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  • Justice Stevens, Voter ID Laws, and the Future of the Supreme Court

    With the long expected retirement announcement by Justice John Paul Stevens on Friday, President Obama gets a second opportunity to shape the Supreme Court to match his very activist view of the law and the role of judges. That role, according to the President, is not to interpret the Constitution and statutes based on the time-honored principle of blind justice, but to use “empathy” to make sure that “powerful interests” are not “allowed to drown out the voices of ordinary citizens.”

    Some might believe that it would not be worth the effort of conservatives to spend much time and resources on opposing a liberal, activist nominee because Obama will simply be replacing a liberal with another liberal. But they would be wrong.

    There is no doubt that Justice Stevens has taken the wrong view in a vast majority of cases for many years, pushing judicial supremacy over the other branches of government (particularly in the area of national security), imposing liberal social policy as new-found rights, and on too many occasions veering from the original meaning of the Constitution. But he has occasionally made the right decision – such as when he wrote the opinion in 2008 that upheld Indiana’s voter identification law as perfectly constitutional.

    As a former anti-corruption lawyer from Chicago, a city with an infamous reputation when it comes to elections, Stevens wrote for the majority “that flagrant examples of [voter] fraud…have been documented throughout this Nation’s history by respected historians and journalists…[that] demonstrate that not only is the risk of voter fraud real but that it could affect the outcome of a close election.” The Indiana legislature was thus fully justified in implementing a common-sense security measure like photo ID, something that the vast majority of voters believe is a sensible idea.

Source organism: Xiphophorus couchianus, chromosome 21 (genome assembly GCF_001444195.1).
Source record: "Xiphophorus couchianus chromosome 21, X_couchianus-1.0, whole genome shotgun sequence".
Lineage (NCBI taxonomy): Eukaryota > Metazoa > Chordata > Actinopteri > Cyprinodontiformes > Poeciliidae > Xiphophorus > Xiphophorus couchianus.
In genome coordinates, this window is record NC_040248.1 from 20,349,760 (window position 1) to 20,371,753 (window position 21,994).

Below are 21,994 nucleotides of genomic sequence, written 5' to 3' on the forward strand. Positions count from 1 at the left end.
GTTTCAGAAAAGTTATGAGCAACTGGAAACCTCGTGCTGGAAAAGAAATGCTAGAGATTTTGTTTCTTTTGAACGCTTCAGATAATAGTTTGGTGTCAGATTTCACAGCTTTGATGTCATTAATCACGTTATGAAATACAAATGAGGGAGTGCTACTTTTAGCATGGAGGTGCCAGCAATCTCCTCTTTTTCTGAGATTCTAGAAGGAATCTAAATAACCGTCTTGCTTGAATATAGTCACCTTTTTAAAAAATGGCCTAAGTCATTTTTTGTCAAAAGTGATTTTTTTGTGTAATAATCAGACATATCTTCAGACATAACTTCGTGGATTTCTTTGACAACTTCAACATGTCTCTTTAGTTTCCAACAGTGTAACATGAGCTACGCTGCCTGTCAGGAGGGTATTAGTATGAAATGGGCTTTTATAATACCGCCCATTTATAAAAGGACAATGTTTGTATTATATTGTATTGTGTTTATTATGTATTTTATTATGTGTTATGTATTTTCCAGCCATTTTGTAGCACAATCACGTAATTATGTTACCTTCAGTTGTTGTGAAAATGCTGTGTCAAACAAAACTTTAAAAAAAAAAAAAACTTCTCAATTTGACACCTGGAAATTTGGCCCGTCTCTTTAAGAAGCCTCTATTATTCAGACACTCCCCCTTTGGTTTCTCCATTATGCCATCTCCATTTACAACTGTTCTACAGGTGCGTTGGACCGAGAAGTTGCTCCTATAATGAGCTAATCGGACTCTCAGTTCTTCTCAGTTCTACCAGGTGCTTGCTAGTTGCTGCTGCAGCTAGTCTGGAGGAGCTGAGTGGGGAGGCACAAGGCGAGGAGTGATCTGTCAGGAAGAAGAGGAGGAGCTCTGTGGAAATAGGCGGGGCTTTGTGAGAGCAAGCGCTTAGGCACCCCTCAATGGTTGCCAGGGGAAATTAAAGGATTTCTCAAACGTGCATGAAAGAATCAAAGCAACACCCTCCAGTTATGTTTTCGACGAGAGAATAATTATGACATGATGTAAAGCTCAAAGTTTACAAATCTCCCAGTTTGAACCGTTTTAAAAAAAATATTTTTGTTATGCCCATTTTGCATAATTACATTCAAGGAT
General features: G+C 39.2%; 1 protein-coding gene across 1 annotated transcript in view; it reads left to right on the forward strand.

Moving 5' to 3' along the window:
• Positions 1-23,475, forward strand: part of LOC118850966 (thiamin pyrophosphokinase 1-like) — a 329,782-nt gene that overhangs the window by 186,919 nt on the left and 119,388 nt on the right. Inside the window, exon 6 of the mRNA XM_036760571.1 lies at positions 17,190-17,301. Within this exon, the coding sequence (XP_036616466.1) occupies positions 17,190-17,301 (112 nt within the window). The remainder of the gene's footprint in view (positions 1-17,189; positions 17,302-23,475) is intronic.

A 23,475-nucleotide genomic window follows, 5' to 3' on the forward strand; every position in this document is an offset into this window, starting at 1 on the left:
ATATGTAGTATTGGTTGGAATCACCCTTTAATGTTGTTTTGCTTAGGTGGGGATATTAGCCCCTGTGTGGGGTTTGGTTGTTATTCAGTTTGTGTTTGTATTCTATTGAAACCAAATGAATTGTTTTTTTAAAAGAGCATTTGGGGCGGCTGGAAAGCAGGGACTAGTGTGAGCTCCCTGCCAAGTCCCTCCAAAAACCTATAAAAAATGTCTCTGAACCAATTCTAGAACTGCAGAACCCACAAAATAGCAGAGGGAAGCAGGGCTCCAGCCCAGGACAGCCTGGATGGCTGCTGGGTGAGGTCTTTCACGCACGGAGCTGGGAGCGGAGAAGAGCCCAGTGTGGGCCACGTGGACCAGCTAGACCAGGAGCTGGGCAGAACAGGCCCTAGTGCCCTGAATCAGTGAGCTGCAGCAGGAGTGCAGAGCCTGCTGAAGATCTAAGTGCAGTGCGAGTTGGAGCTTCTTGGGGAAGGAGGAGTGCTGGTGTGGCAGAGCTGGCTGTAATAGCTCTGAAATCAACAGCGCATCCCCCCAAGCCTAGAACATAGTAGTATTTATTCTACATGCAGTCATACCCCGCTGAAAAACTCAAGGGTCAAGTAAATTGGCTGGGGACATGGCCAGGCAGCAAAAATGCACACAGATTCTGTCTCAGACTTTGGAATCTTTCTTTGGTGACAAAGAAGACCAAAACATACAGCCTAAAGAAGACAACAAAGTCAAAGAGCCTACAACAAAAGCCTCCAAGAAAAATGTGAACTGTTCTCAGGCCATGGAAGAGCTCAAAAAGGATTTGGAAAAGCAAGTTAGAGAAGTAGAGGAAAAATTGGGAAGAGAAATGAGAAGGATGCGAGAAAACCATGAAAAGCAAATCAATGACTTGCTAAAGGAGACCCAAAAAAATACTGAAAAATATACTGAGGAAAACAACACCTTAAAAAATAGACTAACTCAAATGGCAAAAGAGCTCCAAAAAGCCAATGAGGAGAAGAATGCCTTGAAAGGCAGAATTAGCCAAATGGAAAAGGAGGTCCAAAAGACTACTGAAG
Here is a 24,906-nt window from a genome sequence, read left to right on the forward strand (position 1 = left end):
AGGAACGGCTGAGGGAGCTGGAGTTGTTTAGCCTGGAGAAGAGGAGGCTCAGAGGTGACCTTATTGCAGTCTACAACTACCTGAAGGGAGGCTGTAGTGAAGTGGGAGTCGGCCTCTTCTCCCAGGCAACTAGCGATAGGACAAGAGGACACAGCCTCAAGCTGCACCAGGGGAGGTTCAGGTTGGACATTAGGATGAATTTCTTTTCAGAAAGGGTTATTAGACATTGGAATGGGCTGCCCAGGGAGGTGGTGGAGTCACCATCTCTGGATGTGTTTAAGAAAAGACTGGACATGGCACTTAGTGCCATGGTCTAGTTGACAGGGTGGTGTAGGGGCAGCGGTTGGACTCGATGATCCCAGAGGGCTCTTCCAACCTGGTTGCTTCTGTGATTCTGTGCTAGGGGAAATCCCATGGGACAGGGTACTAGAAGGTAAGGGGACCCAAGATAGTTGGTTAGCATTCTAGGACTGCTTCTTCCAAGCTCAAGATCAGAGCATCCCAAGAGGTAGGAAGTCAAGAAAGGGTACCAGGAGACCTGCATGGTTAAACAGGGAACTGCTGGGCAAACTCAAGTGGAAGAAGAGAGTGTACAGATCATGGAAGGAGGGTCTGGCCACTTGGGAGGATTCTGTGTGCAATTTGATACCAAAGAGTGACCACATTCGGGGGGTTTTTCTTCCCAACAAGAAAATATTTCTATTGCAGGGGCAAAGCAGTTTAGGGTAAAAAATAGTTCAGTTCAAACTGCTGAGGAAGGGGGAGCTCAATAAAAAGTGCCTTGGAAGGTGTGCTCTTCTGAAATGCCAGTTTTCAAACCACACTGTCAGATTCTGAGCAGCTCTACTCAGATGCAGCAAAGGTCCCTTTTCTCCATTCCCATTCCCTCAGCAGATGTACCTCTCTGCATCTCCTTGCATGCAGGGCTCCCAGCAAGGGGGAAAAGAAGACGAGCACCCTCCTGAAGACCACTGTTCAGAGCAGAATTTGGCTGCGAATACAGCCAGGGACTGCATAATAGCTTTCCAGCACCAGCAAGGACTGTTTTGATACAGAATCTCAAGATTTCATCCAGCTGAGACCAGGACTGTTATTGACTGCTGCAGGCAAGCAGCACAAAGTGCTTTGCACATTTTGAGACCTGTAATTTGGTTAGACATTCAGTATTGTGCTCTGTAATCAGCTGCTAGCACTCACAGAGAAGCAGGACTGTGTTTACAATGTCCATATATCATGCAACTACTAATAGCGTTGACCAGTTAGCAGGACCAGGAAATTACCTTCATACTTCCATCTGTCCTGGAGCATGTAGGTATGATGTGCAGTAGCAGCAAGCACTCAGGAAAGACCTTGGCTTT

But voter ID is anathema to liberals, particularly liberal lawyers and law school academicians. It is almost impossible to have a reasoned debate with them over this issue. The fact that voter ID has been found to be both constitutional and not a violation of federal voting laws like the Voting Rights Act in various court decisions annoys and irritates them to no end. There is no question that most of the liberals that Obama could nominate will probably take the opposite view of Stevens on an issue that is vital to the continued integrity of American elections. The Indiana case was a 6 to 3 opinion, but liberal activists would love to be able to falsely characterize those who support voter ID as a bunch of right-wing, anti-minority bigots. Moreover, getting the wrong liberal on the Court would bring voter ID one step closer to being eventually outlawed by activist judges – it will give liberals another opportunity to slowly chip away at a Stevens decision they abhor.

    This is just one of many issues that will come up before the Court again. It is vital that Senators probe to ensure that any nominee understands the importance of the rule of law and adherence to the Constitution. We need a justice, even if liberal, who does not bend the law to favor their own, particular ideology and the social policy views most currently in fashion in the “progressive” academy.